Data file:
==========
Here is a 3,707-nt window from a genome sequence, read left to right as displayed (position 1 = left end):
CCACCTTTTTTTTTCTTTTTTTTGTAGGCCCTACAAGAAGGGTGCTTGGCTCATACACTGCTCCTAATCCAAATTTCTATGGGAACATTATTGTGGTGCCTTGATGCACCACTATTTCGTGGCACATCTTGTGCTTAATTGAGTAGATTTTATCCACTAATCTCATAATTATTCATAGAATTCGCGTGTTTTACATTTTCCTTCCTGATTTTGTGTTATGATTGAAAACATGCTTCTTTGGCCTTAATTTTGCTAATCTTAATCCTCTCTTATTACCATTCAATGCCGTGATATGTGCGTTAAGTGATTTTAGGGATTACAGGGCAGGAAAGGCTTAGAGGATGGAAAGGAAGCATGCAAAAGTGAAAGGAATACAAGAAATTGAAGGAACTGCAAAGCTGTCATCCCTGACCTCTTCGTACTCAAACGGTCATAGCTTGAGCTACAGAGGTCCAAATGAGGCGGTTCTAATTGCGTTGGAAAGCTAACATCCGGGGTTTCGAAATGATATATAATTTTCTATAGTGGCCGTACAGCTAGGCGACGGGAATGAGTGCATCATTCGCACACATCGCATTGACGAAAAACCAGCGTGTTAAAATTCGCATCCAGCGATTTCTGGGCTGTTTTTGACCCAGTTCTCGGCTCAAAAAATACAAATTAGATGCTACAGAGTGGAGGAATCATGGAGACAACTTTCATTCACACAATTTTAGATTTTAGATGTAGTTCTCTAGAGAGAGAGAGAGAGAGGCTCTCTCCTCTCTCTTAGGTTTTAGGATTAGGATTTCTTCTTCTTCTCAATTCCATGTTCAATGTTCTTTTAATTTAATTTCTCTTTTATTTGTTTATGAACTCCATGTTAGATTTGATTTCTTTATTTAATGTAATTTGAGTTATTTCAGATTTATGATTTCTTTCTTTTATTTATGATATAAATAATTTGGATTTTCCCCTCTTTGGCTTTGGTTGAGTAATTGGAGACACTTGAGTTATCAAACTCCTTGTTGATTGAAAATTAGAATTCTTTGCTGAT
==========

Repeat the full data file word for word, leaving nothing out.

Here is a 3,707-nt window from a genome sequence, read left to right as displayed (position 1 = left end):
CCACCTTTTTTTTTCTTTTTTTTGTAGGCCCTACAAGAAGGGTGCTTGGCTCATACACTGCTCCTAATCCAAATTTCTATGGGAACATTATTGTGGTGCCTTGATGCACCACTATTTCGTGGCACATCTTGTGCTTAATTGAGTAGATTTTATCCACTAATCTCATAATTATTCATAGAATTCGCGTGTTTTACATTTTCCTTCCTGATTTTGTGTTATGATTGAAAACATGCTTCTTTGGCCTTAATTTTGCTAATCTTAATCCTCTCTTATTACCATTCAATGCCGTGATATGTGCGTTAAGTGATTTTAGGGATTACAGGGCAGGAAAGGCTTAGAGGATGGAAAGGAAGCATGCAAAAGTGAAAGGAATACAAGAAATTGAAGGAACTGCAAAGCTGTCATCCCTGACCTCTTCGTACTCAAACGGTCATAGCTTGAGCTACAGAGGTCCAAATGAGGCGGTTCTAATTGCGTTGGAAAGCTAACATCCGGGGTTTCGAAATGATATATAATTTTCTATAGTGGCCGTACAGCTAGGCGACGGGAATGAGTGCATCATTCGCACACATCGCATTGACGAAAAACCAGCGTGTTAAAATTCGCATCCAGCGATTTCTGGGCTGTTTTTGACCCAGTTCTCGGCTCAAAAAATACAAATTAGATGCTACAGAGTGGAGGAATCATGGAGACAACTTTCATTCACACAATTTTAGATTTTAGATGTAGTTCTCTAGAGAGAGAGAGAGAGAGGCTCTCTCCTCTCTCTTAGGTTTTAGGATTAGGATTTCTTCTTCTTCTCAATTCCATGTTCAATGTTCTTTTAATTTAATTTCTCTTTTATTTGTTTATGAACTCCATGTTAGATTTGATTTCTTTATTTAATGTAATTTGAGTTATTTCAGATTTATGATTTCTTTCTTTTATTTATGATATAAATAATTTGGATTTTCCCCTCTTTGGCTTTGGTTGAGTAATTGGAGACACTTGAGTTATCAAACTCCTTGTTGATTGAAAATTAGAATTCTTTGCTGAT